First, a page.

A critical window of opportunity.
Carbon monitoring and modeling have created large uncertainties in estimates of greenhouse gas emissions from permafrost thaw. As a result, these emissions are not fully counted in global carbon budgets and have been left out of climate policy. These omissions put us at risk of miscalculating how aggressively we must curb emissions to meet internationally agreed upon limits, and hinder our ability to develop informed adaptation strategies.
The sooner we incorporate permafrost thaw emissions into our strategies to address the climate crisis, the better equipped we will be to limit future harm.
Permafrost Pathways is coordinating a comprehensive monitoring network to improve tracking and modeling of Arctic permafrost and carbon fluxes, and fostering partnerships with local leaders and national policymakers to harness these data to support Arctic community adaptation and drive international climate mitigation policy change.
AIJ is proud to be a key partner in:
Advancing just strategies to address Arctic warming.
Permafrost Pathways was launched in 2022 with funding through the TED Audacious Project—a collaborative funding initiative catalyzing big, bold solutions to the world’s most urgent challenges. Through a joint effort of Woodwell Climate Research Center, the Arctic Initiative at Harvard Kennedy School, and the Alaska Institute for Justice, Permafrost Pathways brings together leading experts in climate science, policy action, and environmental justice to inform and develop adaptation and mitigation strategies to address permafrost thaw.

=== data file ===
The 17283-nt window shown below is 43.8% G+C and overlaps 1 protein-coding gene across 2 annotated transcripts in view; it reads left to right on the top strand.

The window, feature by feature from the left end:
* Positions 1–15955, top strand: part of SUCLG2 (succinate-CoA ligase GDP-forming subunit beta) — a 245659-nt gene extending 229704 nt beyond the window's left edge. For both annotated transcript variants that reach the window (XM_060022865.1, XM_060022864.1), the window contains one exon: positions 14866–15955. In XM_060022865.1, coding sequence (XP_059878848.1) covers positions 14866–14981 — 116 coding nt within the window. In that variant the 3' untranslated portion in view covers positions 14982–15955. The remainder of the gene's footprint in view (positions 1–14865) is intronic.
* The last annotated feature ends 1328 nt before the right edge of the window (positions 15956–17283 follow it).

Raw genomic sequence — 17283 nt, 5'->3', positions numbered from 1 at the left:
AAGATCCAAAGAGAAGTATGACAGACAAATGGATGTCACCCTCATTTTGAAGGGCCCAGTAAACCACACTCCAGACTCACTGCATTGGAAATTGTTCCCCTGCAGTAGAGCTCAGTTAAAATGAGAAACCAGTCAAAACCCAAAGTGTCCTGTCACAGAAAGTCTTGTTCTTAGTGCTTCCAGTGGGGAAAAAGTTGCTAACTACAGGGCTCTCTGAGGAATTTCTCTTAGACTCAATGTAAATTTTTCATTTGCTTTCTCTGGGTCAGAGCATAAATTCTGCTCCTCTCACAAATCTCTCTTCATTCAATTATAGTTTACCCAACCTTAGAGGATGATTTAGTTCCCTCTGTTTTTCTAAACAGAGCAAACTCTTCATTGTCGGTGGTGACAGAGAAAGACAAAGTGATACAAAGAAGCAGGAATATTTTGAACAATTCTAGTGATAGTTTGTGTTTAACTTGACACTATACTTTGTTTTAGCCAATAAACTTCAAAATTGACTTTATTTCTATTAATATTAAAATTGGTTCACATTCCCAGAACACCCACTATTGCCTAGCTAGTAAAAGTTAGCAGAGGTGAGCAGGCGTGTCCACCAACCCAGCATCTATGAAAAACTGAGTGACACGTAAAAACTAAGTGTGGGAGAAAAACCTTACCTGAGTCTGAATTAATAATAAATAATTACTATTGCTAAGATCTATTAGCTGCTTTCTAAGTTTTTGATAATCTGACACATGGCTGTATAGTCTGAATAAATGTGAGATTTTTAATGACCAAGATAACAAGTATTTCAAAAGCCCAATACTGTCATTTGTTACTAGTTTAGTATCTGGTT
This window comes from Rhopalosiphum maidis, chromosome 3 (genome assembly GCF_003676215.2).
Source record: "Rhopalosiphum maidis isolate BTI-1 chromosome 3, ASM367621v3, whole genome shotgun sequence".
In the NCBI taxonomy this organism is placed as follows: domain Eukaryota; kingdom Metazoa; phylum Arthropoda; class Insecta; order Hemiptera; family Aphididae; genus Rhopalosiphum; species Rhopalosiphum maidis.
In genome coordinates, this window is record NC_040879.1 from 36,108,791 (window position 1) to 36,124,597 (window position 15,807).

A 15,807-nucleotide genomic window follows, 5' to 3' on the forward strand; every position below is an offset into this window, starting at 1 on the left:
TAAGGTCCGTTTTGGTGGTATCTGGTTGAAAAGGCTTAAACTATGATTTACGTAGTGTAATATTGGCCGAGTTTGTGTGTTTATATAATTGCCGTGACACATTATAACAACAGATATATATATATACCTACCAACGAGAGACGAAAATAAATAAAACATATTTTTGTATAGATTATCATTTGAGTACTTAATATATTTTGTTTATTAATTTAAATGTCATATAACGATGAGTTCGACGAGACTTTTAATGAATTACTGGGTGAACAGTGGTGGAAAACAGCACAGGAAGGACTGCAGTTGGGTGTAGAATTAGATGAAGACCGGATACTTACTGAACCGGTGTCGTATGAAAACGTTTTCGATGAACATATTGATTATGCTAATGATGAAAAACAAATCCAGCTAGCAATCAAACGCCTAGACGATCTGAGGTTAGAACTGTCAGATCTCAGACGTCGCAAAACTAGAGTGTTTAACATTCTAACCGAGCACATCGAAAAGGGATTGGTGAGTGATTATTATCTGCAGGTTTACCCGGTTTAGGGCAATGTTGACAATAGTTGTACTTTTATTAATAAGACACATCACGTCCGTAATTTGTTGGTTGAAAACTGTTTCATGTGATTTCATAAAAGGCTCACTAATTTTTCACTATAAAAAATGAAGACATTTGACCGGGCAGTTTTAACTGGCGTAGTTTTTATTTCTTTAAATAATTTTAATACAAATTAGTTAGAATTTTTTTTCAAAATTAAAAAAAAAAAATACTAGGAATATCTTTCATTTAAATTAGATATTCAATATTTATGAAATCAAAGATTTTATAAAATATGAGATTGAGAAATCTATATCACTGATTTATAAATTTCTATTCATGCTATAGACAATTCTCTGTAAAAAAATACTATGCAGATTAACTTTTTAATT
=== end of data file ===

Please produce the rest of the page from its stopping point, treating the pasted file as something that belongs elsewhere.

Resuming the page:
Connecting science, people, and policy.
Permafrost Pathways is a collaborative effort that harnesses the combined expertise of leading research institutions and on-the-ground organizations. By bringing together leaders in climate science, policy, and environmental justice, Permafrost Pathways is able to develop the comprehensive strategies needed to address the impacts of permafrost thaw.
Decades of experience and expertise.
Permafrost Pathways engages a diverse and extensive network of scientists, Indigenous knowledge holders, policymakers and practitioners. Our project leads bring a unique blend of experience and expertise—conducting Arctic research, working with impacted communities, convening stakeholders and policymakers—to guide this endeavor.
- Sue Natali, Ph.D. Arctic Program Director, Woodwell Climate Research Center
- Brendan Rogers, Ph.D. Associate Scientist, Woodwell Climate Research Center
- John Holdren, Ph.D. Research Professor, Harvard Kennedy School
- Robin Bronen, JD., Ph.D Executive Director, Alaska Institute for Justice
- Patricia Cochran, B.S., Executive Director, Alaska Native Science Commission